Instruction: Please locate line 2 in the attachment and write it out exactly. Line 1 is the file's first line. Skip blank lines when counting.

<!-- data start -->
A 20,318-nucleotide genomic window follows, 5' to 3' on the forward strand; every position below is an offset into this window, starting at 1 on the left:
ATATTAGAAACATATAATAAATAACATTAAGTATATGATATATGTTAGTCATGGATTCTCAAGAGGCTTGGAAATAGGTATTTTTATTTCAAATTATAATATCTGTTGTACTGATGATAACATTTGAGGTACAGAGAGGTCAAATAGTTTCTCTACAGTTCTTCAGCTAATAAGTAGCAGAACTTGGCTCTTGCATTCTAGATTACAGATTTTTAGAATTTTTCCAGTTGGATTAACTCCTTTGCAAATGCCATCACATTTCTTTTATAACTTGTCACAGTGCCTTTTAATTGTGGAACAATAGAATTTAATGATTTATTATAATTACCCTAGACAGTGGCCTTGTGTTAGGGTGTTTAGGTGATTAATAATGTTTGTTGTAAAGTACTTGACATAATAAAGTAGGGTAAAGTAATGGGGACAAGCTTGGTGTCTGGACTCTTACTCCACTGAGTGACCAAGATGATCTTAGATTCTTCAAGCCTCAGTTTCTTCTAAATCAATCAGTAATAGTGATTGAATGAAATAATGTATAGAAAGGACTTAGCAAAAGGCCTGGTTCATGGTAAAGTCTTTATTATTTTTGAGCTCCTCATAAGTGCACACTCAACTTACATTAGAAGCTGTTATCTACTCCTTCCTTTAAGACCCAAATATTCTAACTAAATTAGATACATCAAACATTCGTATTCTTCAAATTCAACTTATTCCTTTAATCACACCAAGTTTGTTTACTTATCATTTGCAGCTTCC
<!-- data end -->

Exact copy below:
ATATTAGAAACATATAATAAATAACATTAAGTATATGATATATGTTAGTCATGGATTCTCAAGAGGCTTGGAAATAGGTATTTTTATTTCAAATTATAATATCTGTTGTACTGATGATAACATTTGAGGTACAGAGAGGTCAAATAGTTTCTCTACAGTTCTTCAGCTAATAAGTAGCAGAACTTGGCTCTTGCATTCTAGATTACAGATTTTTAGAATTTTTCCAGTTGGATTAACTCCTTTGCAAATGCCATCACATTTCTTTTATAACTTGTCACAGTGCCTTTTAATTGTGGAACAATAGAATTTAATGATTTATTATAATTACCCTAGACAGTGGCCTTGTGTTAGGGTGTTTAGGTGATTAATAATGTTTGTTGTAAAGTACTTGACATAATAAAGTAGGGTAAAGTAATGGGGACAAGCTTGGTGTCTGGACTCTTACTCCACTGAGTGACCAAGATGATCTTAGATTCTTCAAGCCTCAGTTTCTTCTAAATCAATCAGTAATAGTGATTGAATGAAATAATGTATAGAAAGGACTTAGCAAAAGGCCTGGTTCATGGTAAAGTCTTTATTATTTTTGAGCTCCTCATAAGTGCACACTCAACTTACATTAGAAGCTGTTATCTACTCCTTCCTTTAAGACCCAAATATTCTAACTAAATTAGATACATCAAACATTCGTATTCTTCAAATTCAACTTATTCCTTTAATCACACCAAGTTTGTTTACTTATCATTTGCAGCTTCC